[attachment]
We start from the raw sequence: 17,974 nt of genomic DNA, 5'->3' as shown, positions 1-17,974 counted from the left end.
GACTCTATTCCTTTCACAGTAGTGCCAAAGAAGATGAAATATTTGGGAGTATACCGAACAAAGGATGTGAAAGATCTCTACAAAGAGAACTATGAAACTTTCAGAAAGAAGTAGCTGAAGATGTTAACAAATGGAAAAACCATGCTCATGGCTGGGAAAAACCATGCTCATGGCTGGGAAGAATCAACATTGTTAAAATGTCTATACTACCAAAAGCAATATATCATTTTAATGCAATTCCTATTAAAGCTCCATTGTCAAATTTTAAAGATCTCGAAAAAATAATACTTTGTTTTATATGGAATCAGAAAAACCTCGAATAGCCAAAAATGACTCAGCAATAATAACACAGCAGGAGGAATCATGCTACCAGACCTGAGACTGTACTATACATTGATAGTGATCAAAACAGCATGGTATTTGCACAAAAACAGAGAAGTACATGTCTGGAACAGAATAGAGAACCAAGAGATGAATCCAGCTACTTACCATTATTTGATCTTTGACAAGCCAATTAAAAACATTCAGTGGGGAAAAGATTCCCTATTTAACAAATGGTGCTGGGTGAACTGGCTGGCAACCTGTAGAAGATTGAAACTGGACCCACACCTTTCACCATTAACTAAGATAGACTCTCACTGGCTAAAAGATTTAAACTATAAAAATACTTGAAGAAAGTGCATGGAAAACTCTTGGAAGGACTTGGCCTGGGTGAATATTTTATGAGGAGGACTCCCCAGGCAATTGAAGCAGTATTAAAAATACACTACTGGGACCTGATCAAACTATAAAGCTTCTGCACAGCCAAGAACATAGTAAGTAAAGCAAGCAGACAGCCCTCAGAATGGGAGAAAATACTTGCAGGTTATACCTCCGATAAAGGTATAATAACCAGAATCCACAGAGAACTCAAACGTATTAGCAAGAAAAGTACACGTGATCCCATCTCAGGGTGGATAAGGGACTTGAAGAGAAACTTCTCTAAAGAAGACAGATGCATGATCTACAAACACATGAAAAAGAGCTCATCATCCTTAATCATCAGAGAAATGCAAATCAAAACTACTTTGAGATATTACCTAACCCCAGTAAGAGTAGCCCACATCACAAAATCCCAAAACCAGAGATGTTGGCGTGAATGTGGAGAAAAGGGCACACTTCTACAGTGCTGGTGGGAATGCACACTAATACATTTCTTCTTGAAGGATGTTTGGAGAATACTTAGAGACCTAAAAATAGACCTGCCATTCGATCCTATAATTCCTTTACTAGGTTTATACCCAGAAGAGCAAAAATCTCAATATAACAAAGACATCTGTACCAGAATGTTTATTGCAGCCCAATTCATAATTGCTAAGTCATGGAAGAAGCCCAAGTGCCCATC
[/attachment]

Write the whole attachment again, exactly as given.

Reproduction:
We start from the raw sequence: 17,974 nt of genomic DNA, 5'->3' as shown, positions 1-17,974 counted from the left end.
GACTCTATTCCTTTCACAGTAGTGCCAAAGAAGATGAAATATTTGGGAGTATACCGAACAAAGGATGTGAAAGATCTCTACAAAGAGAACTATGAAACTTTCAGAAAGAAGTAGCTGAAGATGTTAACAAATGGAAAAACCATGCTCATGGCTGGGAAAAACCATGCTCATGGCTGGGAAGAATCAACATTGTTAAAATGTCTATACTACCAAAAGCAATATATCATTTTAATGCAATTCCTATTAAAGCTCCATTGTCAAATTTTAAAGATCTCGAAAAAATAATACTTTGTTTTATATGGAATCAGAAAAACCTCGAATAGCCAAAAATGACTCAGCAATAATAACACAGCAGGAGGAATCATGCTACCAGACCTGAGACTGTACTATACATTGATAGTGATCAAAACAGCATGGTATTTGCACAAAAACAGAGAAGTACATGTCTGGAACAGAATAGAGAACCAAGAGATGAATCCAGCTACTTACCATTATTTGATCTTTGACAAGCCAATTAAAAACATTCAGTGGGGAAAAGATTCCCTATTTAACAAATGGTGCTGGGTGAACTGGCTGGCAACCTGTAGAAGATTGAAACTGGACCCACACCTTTCACCATTAACTAAGATAGACTCTCACTGGCTAAAAGATTTAAACTATAAAAATACTTGAAGAAAGTGCATGGAAAACTCTTGGAAGGACTTGGCCTGGGTGAATATTTTATGAGGAGGACTCCCCAGGCAATTGAAGCAGTATTAAAAATACACTACTGGGACCTGATCAAACTATAAAGCTTCTGCACAGCCAAGAACATAGTAAGTAAAGCAAGCAGACAGCCCTCAGAATGGGAGAAAATACTTGCAGGTTATACCTCCGATAAAGGTATAATAACCAGAATCCACAGAGAACTCAAACGTATTAGCAAGAAAAGTACACGTGATCCCATCTCAGGGTGGATAAGGGACTTGAAGAGAAACTTCTCTAAAGAAGACAGATGCATGATCTACAAACACATGAAAAAGAGCTCATCATCCTTAATCATCAGAGAAATGCAAATCAAAACTACTTTGAGATATTACCTAACCCCAGTAAGAGTAGCCCACATCACAAAATCCCAAAACCAGAGATGTTGGCGTGAATGTGGAGAAAAGGGCACACTTCTACAGTGCTGGTGGGAATGCACACTAATACATTTCTTCTTGAAGGATGTTTGGAGAATACTTAGAGACCTAAAAATAGACCTGCCATTCGATCCTATAATTCCTTTACTAGGTTTATACCCAGAAGAGCAAAAATCTCAATATAACAAAGACATCTGTACCAGAATGTTTATTGCAGCCCAATTCATAATTGCTAAGTCATGGAAGAAGCCCAAGTGCCCATC